In these cases, handwritten signatures are mandatory and may not even be replaced by qualified electronic signatures. According to the statutory provisions (Section 2(1) sentence 1 Documentation of Material Employment Conditions Act), employers are obligated to set down the material contractual terms in writing, sign the appropriate records and hand them over to employees no later than one month after the agreed commencement of the employment relationship. If this does not happen, employees are entitled to receive the documentation at a later time and, if applicable, to compensation for damages. The likelihood for these claims to be asserted and the consequences resulting from an infringement will be limited, however, particularly in ongoing employment relationships.
For termination or cancellation agreements, breaches of form entail a much more serious effect. If these agreements are only signed electronically, they will be ineffective in terms of form and thus null and void. This will initially lead to the continued existence of the employment relationship, including the claim for remuneration. In the case of extraordinary dismissals, this may even lead to the twoweek period stipulated for extraordinary termination elapsing. Not only will the employment relationship then continue to apply, but the extraordinary termination for this breach of duty may not even be issued retroactively.
Special case of fixed terms
Finally, there is a special case associated with fixed-term employment relationships. Effective time limits require compliance with the written form (Section 126 Civil Code). Whether qualified electronic signatures are permissible in these cases is controversial in literature and has not yet been decided by the Federal Labour Court. Although there are convincing arguments in favour of the applicability of electronic form, considerable legal uncertainty remains for corporate practice until the Federal Labour Court has issued an appropriate decision.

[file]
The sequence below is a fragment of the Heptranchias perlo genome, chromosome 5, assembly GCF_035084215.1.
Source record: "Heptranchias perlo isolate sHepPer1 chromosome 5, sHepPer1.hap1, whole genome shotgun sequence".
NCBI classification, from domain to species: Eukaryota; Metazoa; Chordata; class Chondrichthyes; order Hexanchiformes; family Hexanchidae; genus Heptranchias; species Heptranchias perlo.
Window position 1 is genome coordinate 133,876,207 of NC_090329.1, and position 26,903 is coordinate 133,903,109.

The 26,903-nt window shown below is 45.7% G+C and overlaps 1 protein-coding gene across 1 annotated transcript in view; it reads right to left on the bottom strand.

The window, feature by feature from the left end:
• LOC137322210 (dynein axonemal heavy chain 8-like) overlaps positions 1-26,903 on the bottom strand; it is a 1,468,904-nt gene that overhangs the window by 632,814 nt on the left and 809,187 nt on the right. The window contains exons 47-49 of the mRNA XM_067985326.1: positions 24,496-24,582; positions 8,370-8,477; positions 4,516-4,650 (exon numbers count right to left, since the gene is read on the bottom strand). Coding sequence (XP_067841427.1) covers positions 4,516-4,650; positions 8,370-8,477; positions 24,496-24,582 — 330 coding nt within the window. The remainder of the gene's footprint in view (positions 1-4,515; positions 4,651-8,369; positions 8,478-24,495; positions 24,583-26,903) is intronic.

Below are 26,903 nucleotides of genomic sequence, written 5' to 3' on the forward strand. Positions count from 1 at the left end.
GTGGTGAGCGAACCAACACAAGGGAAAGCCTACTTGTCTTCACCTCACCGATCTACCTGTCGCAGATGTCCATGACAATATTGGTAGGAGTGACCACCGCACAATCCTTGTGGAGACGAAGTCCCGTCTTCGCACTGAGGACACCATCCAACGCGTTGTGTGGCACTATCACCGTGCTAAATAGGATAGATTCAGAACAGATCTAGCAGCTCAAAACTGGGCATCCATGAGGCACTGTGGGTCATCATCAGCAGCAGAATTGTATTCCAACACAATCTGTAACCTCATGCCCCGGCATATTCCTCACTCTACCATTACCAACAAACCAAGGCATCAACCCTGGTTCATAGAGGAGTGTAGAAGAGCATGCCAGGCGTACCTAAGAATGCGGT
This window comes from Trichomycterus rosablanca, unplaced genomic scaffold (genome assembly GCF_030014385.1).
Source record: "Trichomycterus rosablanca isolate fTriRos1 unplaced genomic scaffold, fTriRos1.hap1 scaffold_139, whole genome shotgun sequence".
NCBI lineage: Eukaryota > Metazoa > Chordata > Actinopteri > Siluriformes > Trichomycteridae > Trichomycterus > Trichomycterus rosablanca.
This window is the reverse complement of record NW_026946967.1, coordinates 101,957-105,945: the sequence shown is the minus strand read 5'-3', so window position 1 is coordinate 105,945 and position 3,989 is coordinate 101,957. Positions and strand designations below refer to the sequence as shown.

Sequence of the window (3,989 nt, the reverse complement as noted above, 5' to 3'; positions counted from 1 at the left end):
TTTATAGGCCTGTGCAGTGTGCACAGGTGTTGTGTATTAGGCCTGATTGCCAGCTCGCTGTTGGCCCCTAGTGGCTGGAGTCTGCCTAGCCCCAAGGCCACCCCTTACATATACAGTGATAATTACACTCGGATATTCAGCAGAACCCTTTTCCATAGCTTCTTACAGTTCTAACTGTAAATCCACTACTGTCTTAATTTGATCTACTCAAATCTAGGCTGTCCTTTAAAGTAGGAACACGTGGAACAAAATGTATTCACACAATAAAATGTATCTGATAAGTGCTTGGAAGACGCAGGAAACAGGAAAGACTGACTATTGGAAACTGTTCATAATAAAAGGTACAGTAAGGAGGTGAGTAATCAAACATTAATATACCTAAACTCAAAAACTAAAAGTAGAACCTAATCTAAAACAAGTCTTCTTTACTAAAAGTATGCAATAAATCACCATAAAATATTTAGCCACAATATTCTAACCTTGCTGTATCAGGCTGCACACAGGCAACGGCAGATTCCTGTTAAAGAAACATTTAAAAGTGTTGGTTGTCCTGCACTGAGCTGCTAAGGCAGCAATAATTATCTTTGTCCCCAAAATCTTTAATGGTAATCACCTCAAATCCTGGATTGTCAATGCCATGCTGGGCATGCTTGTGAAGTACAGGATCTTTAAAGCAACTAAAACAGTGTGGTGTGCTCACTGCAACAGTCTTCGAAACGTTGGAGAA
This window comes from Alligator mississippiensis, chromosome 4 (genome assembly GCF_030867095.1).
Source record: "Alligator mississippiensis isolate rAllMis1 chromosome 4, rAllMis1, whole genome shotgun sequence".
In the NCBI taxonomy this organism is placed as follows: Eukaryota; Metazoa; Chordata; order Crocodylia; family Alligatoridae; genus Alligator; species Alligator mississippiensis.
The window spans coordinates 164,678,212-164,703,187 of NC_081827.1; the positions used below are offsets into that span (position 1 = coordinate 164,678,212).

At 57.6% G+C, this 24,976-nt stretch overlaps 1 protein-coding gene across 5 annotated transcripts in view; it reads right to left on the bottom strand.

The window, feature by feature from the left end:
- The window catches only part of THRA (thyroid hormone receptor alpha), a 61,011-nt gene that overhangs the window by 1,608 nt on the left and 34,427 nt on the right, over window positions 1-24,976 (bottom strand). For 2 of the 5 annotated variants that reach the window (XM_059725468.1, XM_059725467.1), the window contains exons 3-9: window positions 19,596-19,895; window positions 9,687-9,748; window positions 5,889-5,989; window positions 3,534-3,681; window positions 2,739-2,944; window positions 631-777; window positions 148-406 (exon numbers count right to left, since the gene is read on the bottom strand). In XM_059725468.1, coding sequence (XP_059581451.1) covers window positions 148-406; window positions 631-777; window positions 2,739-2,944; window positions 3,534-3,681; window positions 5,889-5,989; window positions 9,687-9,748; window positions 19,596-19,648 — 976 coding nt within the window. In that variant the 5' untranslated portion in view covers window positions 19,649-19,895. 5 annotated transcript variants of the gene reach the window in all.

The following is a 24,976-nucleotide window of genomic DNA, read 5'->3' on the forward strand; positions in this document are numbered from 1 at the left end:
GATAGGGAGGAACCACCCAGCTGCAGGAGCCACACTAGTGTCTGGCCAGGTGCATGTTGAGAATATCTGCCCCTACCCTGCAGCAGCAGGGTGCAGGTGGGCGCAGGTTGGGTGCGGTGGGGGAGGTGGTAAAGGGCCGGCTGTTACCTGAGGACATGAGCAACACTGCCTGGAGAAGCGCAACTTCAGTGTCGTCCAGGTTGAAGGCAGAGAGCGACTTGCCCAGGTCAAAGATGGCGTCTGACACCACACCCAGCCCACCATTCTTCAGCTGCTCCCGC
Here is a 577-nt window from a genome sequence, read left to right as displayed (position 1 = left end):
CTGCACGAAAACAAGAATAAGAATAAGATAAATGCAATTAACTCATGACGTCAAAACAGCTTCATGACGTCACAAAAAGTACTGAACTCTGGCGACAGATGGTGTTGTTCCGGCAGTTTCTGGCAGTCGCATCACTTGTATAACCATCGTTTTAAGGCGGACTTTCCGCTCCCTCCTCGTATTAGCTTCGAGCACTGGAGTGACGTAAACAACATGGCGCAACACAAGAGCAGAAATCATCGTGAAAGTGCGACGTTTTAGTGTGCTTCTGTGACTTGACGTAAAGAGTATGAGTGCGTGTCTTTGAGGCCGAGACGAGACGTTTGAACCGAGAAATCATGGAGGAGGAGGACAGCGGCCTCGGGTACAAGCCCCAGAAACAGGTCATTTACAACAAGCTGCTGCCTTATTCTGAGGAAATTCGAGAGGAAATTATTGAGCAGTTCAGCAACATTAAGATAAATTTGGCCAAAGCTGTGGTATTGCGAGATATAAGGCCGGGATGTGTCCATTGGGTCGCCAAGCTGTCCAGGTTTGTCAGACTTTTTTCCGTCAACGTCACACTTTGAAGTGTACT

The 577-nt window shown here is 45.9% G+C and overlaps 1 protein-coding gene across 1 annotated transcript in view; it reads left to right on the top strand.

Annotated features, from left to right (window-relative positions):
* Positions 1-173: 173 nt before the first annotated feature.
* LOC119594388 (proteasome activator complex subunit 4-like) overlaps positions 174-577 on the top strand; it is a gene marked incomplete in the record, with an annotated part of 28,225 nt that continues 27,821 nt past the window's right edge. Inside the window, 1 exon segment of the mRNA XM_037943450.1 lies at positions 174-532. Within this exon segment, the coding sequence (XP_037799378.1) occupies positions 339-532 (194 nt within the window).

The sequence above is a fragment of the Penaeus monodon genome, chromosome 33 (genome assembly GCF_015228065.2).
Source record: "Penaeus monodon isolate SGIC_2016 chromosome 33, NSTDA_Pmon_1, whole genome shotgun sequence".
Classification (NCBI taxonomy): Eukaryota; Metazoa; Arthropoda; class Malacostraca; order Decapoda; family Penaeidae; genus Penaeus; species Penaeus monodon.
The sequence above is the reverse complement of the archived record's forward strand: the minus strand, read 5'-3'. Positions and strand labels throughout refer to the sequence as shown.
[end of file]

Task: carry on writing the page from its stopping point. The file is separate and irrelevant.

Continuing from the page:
The legal consequence of fixed-term employment contracts concluded without formal compliance would be for the provisions on the fixed term to be null and void, but not the entire contract. This would lead to an unlimited employment relationship with the respective employee. For safety’s sake, cautious employers will therefore refrain from using electronic signatures for fixed-term contracts.
Practical application cases are, on the one hand, the classic cases of fixed-term employment, such as the replacement of employees on parental leave or the limiting of fixed-term contracts not based on objective reasons for a period of up to two years. Frequently, however, supposedly unlimited employment contracts also contain a clause according to which the employment relationship is to end automatically when the employee reaches the standard pension age. According to a recent Federal Labour Court decision, this is also considered a fixed term of the employment contract which must meet formal requirements. Although it is currently not foreseeable whether this individual decision will develop into settled jurisdiction, cautious employers will adhere to the classic written form. The risk of using electronic signatures becomes apparent when the agreed age limit is reached only after many years and then a dispute arises as to whether a time limit exists and, if so, whether the required form has been complied with.
Electronic signatures have become an indispensable part of everyday business and found their way into the work of HR departments. Electronic signatures represent a practicable alternative to paper-based signatures, in particular for entirely form-free agreements. In the case of agreements that are subject to a formal requirement, however, it must be meticulously ensured that the correct type of signature is adhered to. This applies in particular to notices of dismissal and cancellation agreements, which are always subject to the written form. For fixed-term contracts, the use of the electronic signature requires a certain willingness of employers to take risks. Cautious employers will continue to use the tried and tested handwritten signatures for fixed-term contracts.
Published in Newsletter Confectionery Industry Special – 2020 edition.